There's no denying that the stock Ford suspensions from the '60s and '70s are full of compromises. Budgetary constraints, packaging limitations, and so forth were considerations Ford had to contend with when building vehicles for the masses. Today, owners often attempt Band-Aid fixes while running modern sticky tires, and the end result is a car that doesn't handle, doesn't steer, and doesn't stop. Fixing these issues is entirely possible and one of the best ways to tackle the mediocre handling, steering, and braking of these cars is with a full bolt-on independent front suspension (IFS) upgrade package. An aftermarket IFS kit that addresses these concerns as a systems approach will net you a better handling and safer ride in a weekend of wrenching.
Fatman Fabrications has offered full chassis and Mustang II conversions for the street rod market for nearly three decades, and when the company's engineers first investigated the growing unibody Ford market (Mustang, Falcon, Fairlane, and so on), it was agreed upon that the typical Mustang II crossmember conversion was not the way to go. Instead, Fatman Fabrications devised a trick bolt-in IFS coilover strut suspension cradle that used all Ford parts for ease of servicing. Their reasoning? The Ford unibody design uses the shock towers to support the vehicle and transfer suspension loads to the firewall and cowl. Removing the shock towers means the vehicle's weight is now on the front frame rails exclusively—a weaker proposition by their reasoning.
The popular '94-'04 Mustang spindle and strut assembly was the key part of making the cradle work, and with the enormous late-model Mustang market, the customer would be able to choose from literally dozens of strut and brake options—from stone stock budget parts to trick adjustable struts and multi-piston disc brakes. Buyers can pick and choose their struts, brakes, and other hardware as their budget allows or project needs dictate. They can also purchase everything they'll need including rack-and-pinion, tilt steering column, and more directly from Fatman Fabrications for one-stop-shopping.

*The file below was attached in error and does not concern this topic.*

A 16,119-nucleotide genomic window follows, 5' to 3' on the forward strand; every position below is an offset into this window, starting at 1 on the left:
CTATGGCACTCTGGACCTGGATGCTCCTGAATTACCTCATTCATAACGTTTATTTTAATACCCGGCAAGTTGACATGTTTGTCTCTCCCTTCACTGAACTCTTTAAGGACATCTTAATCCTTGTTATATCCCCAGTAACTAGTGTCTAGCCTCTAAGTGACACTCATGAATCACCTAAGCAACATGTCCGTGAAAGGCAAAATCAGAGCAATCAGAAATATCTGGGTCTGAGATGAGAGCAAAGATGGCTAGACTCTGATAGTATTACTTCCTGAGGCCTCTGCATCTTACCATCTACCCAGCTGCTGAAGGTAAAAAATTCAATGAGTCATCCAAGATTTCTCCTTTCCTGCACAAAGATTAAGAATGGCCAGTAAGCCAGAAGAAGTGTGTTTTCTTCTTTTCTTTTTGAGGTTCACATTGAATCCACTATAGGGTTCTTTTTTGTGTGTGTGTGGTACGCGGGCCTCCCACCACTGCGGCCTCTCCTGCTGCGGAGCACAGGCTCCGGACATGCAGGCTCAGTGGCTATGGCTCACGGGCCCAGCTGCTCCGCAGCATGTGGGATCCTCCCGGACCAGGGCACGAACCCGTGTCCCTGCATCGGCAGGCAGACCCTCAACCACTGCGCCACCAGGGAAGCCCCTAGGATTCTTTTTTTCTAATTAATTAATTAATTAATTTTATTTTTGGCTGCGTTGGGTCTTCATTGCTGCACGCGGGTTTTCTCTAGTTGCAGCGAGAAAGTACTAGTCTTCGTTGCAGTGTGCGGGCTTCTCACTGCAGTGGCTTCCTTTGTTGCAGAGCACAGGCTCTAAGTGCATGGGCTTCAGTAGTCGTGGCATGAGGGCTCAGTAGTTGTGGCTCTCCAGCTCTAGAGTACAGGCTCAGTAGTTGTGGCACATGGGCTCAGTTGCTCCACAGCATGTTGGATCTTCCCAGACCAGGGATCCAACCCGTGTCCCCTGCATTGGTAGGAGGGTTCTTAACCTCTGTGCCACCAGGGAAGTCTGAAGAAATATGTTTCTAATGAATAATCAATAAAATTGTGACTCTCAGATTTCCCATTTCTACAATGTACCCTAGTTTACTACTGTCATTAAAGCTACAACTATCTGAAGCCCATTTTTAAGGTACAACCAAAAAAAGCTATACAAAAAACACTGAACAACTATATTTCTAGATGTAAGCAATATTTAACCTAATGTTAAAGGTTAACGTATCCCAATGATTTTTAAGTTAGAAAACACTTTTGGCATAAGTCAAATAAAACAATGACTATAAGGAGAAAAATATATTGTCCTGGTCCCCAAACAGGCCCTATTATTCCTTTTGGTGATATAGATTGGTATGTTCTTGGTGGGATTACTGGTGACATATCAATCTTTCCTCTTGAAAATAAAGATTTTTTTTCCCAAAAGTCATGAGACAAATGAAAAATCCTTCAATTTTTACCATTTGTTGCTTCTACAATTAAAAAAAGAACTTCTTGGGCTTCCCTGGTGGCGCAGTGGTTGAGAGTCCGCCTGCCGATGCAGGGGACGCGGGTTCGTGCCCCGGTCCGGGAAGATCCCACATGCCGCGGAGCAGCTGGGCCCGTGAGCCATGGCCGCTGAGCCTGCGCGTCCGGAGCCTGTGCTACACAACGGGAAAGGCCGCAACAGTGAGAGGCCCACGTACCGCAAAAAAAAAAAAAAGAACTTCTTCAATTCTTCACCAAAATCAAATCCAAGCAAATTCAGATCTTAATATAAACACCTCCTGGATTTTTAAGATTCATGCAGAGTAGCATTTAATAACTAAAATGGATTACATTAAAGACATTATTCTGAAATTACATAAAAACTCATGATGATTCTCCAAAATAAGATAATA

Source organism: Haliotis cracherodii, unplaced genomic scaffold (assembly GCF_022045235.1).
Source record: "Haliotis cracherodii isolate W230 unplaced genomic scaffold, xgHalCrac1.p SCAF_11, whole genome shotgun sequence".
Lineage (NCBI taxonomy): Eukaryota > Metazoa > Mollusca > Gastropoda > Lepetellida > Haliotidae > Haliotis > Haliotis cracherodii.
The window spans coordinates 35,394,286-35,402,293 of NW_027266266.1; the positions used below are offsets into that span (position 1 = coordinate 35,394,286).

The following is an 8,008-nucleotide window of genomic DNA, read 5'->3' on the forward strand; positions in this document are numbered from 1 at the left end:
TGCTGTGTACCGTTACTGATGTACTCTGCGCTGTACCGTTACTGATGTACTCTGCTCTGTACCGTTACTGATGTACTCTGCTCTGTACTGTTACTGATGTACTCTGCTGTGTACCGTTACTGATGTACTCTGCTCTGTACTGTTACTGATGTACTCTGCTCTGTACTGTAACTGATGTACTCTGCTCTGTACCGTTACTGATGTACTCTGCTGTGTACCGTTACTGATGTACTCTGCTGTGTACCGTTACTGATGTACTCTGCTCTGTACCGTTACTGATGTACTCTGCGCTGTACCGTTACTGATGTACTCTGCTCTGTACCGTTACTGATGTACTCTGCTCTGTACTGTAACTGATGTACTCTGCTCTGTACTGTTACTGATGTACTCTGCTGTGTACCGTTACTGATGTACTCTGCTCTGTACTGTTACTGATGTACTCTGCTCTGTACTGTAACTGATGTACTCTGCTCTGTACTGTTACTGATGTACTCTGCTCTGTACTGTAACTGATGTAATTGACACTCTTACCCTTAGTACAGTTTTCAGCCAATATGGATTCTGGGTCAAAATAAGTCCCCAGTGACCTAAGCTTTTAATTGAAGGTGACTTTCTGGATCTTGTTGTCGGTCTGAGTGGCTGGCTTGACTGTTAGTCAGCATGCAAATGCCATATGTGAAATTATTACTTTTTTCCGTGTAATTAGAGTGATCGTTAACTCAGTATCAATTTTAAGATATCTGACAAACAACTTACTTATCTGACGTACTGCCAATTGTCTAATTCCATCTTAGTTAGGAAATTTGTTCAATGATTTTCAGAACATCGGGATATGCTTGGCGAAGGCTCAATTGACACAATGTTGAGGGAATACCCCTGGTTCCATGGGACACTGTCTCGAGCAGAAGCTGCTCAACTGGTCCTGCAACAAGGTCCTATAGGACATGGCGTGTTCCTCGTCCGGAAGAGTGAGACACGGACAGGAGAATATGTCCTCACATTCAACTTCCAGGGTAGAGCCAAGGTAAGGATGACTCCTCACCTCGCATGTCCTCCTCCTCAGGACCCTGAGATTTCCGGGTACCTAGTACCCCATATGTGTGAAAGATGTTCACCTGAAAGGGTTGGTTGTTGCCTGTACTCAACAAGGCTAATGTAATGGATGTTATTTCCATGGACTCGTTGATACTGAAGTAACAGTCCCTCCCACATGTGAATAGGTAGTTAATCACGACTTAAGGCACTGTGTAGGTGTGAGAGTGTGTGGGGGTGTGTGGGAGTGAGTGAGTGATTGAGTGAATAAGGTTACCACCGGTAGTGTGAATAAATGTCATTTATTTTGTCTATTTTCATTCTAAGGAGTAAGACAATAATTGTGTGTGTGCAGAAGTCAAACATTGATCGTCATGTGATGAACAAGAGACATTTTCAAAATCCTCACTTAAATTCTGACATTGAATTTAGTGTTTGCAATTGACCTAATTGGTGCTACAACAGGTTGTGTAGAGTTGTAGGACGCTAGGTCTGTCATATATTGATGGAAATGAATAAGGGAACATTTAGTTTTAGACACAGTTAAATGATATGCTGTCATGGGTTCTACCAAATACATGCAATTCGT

The first IFS cradle system from Fatman Fabrications hit the market for first generation Mustangs in 2005 and we were one of the lucky few to actually drive that '68 Mustang with Fatman's IFS system, coming away quite impressed at how the system worked. However, as time marches on, so does a successful company and its innovations and Fatman Fabrications does not sit idle. The company's strut IFS system is now offered for other Ford models, with a full lower cradle and a true A-arm design (previous designs retained the strut rods) that improves the car's handling.
We recently discovered a local installer, Woody Fowler at Pecker Head Racing, had a customer's '66 Fairlane scheduled for an installation of one of Fatman Fabrications' strut IFS systems. Car owner Charlie Brazzeal already has a nicely restored '67 Fairlane GT with a 427 FE and four-speed with a Detroit Locker equipped 9-inch, but a recently acquired 427 FE Tunnel Port engine gave Charlie the itch to go hunting GM muscle at the local dragstrip. Being a Fairlane fan, Charlie scored this '66 Fairlane project "mid-build" with a lot of chassis and interior tin-work already completed. The strut IFS install will free up some room for exhaust headers while allowing quick suspension tuning at the track for ride height, spring rate, and compression/rebound via externally adjustable drag-spec McPherson struts. The Fairlane is currently in mock-up mode, so what you'll see in the following photos will soon be coming back off to finish the chassis work. Charlie's plans call for an R-code look in Wimbledon White with a solid roller cam in the FE, a high-stall C4 in the tunnel, and single 4V induction under the R-code style hood. We can't wait to see this Tunnel Port FE-powered 'Lane hit the track and make some noise!
22. The finished strut/spindle installation is shown here. Note the ample room to quickly